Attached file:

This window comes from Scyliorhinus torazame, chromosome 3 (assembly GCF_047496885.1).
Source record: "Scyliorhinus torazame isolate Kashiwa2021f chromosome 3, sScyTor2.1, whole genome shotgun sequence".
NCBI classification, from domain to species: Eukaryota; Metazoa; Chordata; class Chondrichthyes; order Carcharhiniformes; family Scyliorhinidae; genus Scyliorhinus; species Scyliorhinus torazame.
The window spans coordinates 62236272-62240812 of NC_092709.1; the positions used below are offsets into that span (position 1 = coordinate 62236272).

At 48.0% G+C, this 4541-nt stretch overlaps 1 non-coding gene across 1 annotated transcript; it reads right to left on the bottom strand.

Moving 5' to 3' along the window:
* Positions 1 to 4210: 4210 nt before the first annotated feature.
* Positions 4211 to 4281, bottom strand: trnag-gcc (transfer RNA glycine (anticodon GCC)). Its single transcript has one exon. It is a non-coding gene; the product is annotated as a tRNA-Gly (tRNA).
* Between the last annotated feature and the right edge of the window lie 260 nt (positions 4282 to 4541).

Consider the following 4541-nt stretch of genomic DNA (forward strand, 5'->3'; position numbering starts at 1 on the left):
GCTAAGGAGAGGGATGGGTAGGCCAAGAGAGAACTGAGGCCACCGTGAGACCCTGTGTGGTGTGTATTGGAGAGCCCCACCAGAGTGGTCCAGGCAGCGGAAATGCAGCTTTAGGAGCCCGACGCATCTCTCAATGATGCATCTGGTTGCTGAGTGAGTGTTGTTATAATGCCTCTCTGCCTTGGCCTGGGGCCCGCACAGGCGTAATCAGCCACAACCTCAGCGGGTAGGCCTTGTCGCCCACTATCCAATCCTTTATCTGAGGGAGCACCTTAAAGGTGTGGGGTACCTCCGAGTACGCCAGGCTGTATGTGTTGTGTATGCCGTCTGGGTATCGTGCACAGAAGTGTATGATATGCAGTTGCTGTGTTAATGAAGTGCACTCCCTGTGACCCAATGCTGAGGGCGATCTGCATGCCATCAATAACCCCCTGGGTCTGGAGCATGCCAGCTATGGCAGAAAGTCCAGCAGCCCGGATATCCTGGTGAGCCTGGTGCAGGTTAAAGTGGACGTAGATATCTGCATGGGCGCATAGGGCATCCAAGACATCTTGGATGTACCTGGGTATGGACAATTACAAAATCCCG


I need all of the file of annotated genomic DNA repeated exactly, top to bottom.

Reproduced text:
This window comes from Scyliorhinus torazame, chromosome 3 (assembly GCF_047496885.1).
Source record: "Scyliorhinus torazame isolate Kashiwa2021f chromosome 3, sScyTor2.1, whole genome shotgun sequence".
NCBI classification, from domain to species: Eukaryota; Metazoa; Chordata; class Chondrichthyes; order Carcharhiniformes; family Scyliorhinidae; genus Scyliorhinus; species Scyliorhinus torazame.
The window spans coordinates 62236272-62240812 of NC_092709.1; the positions used below are offsets into that span (position 1 = coordinate 62236272).

At 48.0% G+C, this 4541-nt stretch overlaps 1 non-coding gene across 1 annotated transcript; it reads right to left on the bottom strand.

Moving 5' to 3' along the window:
* Positions 1 to 4210: 4210 nt before the first annotated feature.
* Positions 4211 to 4281, bottom strand: trnag-gcc (transfer RNA glycine (anticodon GCC)). Its single transcript has one exon. It is a non-coding gene; the product is annotated as a tRNA-Gly (tRNA).
* Between the last annotated feature and the right edge of the window lie 260 nt (positions 4282 to 4541).

Consider the following 4541-nt stretch of genomic DNA (forward strand, 5'->3'; position numbering starts at 1 on the left):
GCTAAGGAGAGGGATGGGTAGGCCAAGAGAGAACTGAGGCCACCGTGAGACCCTGTGTGGTGTGTATTGGAGAGCCCCACCAGAGTGGTCCAGGCAGCGGAAATGCAGCTTTAGGAGCCCGACGCATCTCTCAATGATGCATCTGGTTGCTGAGTGAGTGTTGTTATAATGCCTCTCTGCCTTGGCCTGGGGCCCGCACAGGCGTAATCAGCCACAACCTCAGCGGGTAGGCCTTGTCGCCCACTATCCAATCCTTTATCTGAGGGAGCACCTTAAAGGTGTGGGGTACCTCCGAGTACGCCAGGCTGTATGTGTTGTGTATGCCGTCTGGGTATCGTGCACAGAAGTGTATGATATGCAGTTGCTGTGTTAATGAAGTGCACTCCCTGTGACCCAATGCTGAGGGCGATCTGCATGCCATCAATAACCCCCTGGGTCTGGAGCATGCCAGCTATGGCAGAAAGTCCAGCAGCCCGGATATCCTGGTGAGCCTGGTGCAGGTTAAAGTGGACGTAGATATCTGCATGGGCGCATAGGGCATCCAAGACATCTTGGATGTACCTGGGTATGGACAATTACAAAATCCCG